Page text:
OLD Glory

The flag, fire­works and his­tory that make up Amer­ica’s Fourth of July.


“My God! How lit­tle do my coun­try­men know what pre­cious bless­ings they are in pos­ses­sion of, and which no other people on earth en­joy. I con­fess I had no idea of it my­self. While we shall see mul­ti­ple in­stances of Euro­peans go­ing to live in Amer­ica, I will ven­ture to say no man now liv­ing will ever wit­ness an in­stance of an Amer­i­can re­mov­ing to set­tle in Europe and con­tin­u­ing there.”

— Thomas Jef­fer­son, in a let­ter from Paris to James Mon­roe, 1785 —

We Amer­i­cans are a spe­cial breed of cit­i­zen. Other coun­tries may hate us, dis­re­spect us, even try to kill us….that is be­cause they also envy us. Our free­doms and ac­com­plish­ments, pro­tected by cit­i­zen soldiers, are things of un­der­stand­able envy. Fel­low cit­i­zens com­plain­ing about the bad of Amer­ica do not have a ju­di­cious un­der­stand­ing about the good of Amer­ica. And if any­thing, Amer­i­cans are fiercely in­de­pen­dent.

Per­haps our de­fi­ant in­de­pen­dence was for­ever set in stone by a 1776 doc­u­ment we call The Dec­la­ra­tion of In­de­pen­dence. The main au­thor of this mas­ter­piece doc­u­ment for a young Amer­ica, Thomas Jef­fer­son, was him­self young, only 33 years old at the time of the sign­ing. Only one man signed on July 4, 1776: John Han­cock. All oth­ers signed later.

The sign­ers were highly ed­u­cated. Seven were ed­u­cated at Har­vard, 4 at Yale, 4 at Prince­ton, and 4 from Wil­liam & Mary. One of the sign­ers, Ge­orge Wythe, was Thomas Jef­fer­son’s pro­fes­sor at Wil­liam & Mary.

Only two sign­ers, Thomas Jef­fer­son and John Adams, would later serve as Pres­i­dent of the United States. They both died on July 4, 1826, the 50th an­niver­sary of the Dec­la­ra­tion. Fire­crack­ers pop­ping off in the streets be­came a cel­e­bra­tory tra­di­tion, but made the horses mis­er­able. At the time of the sign­ing, our pop­u­la­tion was about 2.5 mil­lion.

Ben­jamin Franklin did not want the Amer­i­can Bald Ea­gle as our na­tional sym­bol. He wanted the turkey. In a 1784 let­ter to his daugh­ter, Sarah Bache, he com­plained, “For my own part I wish the Bald Ea­gle had not been cho­sen the Rep­re­sen­ta­tive of our Coun­try. He is a bird of bad moral char­ac­ter. He does not get his liv­ing hon­estly. You may have seen him perched on some dead tree near the river, where, too lazy to fish for him­self, he watches the la­bor of the Fish­ing Hawk. And when that dili­gent bird has at length taken a fish, and is bear­ing it to his nest for the sup­port of his mate and young ones, the Bald Ea­gle pur­sues him and takes it from him. I am on this ac­count not dis­pleased that the fig­ure is not known as a Bald Ea­gle, but looks more like a Turkey. For in truth, the Turkey is in com­par­i­son a much more re­spectable bird, and withal a true orig­i­nal Na­tive of Amer­ica. He is be­sides, though a lit­tle vain and silly, a Bird of Courage, and would not hes­i­tate to at­tack a gre­nadier of the Bri­tish Guards who should pre­sume to in­vade his farm yard with a red coat on.”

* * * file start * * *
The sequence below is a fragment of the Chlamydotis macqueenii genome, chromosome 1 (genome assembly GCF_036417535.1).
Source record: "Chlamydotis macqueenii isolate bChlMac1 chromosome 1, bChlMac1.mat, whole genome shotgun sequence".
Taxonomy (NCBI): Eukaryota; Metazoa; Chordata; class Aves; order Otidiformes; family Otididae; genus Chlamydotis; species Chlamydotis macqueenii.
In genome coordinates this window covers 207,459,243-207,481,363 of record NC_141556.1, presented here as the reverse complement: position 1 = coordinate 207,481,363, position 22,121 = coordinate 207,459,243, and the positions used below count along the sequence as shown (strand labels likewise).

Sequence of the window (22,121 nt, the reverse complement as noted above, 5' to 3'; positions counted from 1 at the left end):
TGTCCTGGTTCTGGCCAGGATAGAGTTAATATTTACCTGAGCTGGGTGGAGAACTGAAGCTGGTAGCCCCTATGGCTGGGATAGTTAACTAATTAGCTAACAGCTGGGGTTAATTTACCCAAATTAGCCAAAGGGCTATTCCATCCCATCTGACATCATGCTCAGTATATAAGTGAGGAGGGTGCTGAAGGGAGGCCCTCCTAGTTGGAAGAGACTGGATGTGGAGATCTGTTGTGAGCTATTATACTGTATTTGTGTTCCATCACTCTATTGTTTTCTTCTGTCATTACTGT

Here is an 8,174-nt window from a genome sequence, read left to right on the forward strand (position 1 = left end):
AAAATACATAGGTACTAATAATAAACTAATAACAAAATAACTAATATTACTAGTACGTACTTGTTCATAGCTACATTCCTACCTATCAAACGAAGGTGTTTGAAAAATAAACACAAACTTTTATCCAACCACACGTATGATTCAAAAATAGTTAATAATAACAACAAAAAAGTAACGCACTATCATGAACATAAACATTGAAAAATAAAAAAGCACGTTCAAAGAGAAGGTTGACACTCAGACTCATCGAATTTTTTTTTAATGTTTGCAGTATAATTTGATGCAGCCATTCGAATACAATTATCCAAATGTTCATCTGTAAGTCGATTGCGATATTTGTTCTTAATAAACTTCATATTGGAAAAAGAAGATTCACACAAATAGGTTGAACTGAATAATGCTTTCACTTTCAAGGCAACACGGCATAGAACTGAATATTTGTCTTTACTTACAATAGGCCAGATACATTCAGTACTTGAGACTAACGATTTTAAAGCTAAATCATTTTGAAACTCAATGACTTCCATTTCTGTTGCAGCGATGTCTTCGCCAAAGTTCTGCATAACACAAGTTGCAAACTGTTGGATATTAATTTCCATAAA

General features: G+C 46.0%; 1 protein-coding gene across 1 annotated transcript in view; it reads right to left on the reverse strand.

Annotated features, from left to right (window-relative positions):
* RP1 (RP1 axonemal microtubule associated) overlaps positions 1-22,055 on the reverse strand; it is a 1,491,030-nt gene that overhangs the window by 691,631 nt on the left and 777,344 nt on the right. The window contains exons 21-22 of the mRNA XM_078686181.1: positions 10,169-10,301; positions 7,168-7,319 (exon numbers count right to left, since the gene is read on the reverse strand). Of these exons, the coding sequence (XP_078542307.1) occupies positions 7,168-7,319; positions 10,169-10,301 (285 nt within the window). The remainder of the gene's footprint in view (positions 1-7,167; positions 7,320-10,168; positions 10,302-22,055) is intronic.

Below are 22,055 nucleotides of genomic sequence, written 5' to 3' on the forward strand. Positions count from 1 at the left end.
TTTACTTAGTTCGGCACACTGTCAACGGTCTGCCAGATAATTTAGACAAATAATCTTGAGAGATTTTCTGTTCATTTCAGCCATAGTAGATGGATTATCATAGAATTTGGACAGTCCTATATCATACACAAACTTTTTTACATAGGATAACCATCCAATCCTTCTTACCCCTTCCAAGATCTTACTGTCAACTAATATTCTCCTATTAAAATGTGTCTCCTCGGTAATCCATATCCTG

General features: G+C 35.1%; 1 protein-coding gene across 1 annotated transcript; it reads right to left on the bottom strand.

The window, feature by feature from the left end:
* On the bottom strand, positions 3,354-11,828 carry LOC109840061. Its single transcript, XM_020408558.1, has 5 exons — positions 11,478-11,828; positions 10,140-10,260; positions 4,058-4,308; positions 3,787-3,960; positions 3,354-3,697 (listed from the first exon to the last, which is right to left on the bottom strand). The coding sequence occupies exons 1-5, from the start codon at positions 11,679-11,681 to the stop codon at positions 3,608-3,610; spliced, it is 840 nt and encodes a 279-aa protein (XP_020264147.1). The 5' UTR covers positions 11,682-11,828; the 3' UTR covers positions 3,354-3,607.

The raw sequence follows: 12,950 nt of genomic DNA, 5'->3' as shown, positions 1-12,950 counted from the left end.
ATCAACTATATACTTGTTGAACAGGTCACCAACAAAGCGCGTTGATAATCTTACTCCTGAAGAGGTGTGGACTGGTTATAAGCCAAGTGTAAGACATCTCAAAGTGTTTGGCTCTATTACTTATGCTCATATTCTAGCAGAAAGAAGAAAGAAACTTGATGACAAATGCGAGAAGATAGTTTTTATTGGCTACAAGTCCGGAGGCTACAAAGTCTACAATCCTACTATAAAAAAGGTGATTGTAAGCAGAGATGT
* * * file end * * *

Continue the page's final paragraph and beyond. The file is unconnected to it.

The word ‘Beer’ is of­ten sub­sti­tuted for ‘Wine’ in a leg­endary quote by Ben­jamin Franklin, “Wine is proof that God loves us and wants us to be happy.” May I be so bold as to in­sin­u­ate that Franklin’s pro­posal for a Turkey as our na­tional sym­bol was ra­tio­nal­ized un­der the in­flu­ence of a lot of wine, or, per­chance, from the shock of a light­ning strike upon his cra­nium.

Fire­crack­ers, beer, wine, and great food are still part of our Fourth of July cel­e­bra­tion. We’ll wave Old Glory, 87.5% of which are im­ported from China. An es­ti­mated 14,000 fire­works dis­plays will light up the skies on July 4, 97% of the fire­works im­ported from China.

Our Fourth of July cui­sine, at least for now, is still Amer­i­can-made. Over 74 mil­lion Amer­i­cans will fire up their grills for a bar­be­cue. We will eat 700 mil­lion pounds of chicken and over 155 mil­lion hot dogs. Pork hot dogs orig­i­nate in Iowa, Min­nesota, or North Carolina. Around 20% of beef hot dogs, steaks, and burg­ers come from the Lone Star State, or most likely Ne­braska or Kansas. 75% of the let­tuce on your ta- ble comes from Cal­i­for­nia and 71% of toma­toes from Florida or Cal­i­for­nia. Spuds from Idaho or Wash­ing­ton will be used in your potato salad and potato chips, while 36% of your beans are pro­duced in North Dakota.

So chow down on your Amer­i­can food on the Fourth, wave your Chi­nese-made Amer­i­can flag and set off a bunch of Chi­nese fire­works. I guess this is our Amer­ica now, debt and the drainage of our wealth, scan- dals ga­lore, un­nec­es­sary dishar­mony, a disin­gen­u­ous me­dia, and a cor­rupt In­ter­nal Rev­enue Ser­vice. We Amer­i­cans have lost some­thing. But we will re­bound. Chi­nese-made or not, Old Glory still flut­ters over a free coun­try.

As you sip a cold beer or burn your tongue on a hot ham­burger July Fourth just re­mem­ber we have men and women still in Afghanistan and even more en route, once again, to Iraq. They are the rea­son we still have hope.

“We may not be in the slight­est dan­ger of in­va­sion, but if in an armed world we dis­arm, we shall count less and less in the coun­cils of na­tions.”

— Wal­ter Lipp­mann, 1915 —

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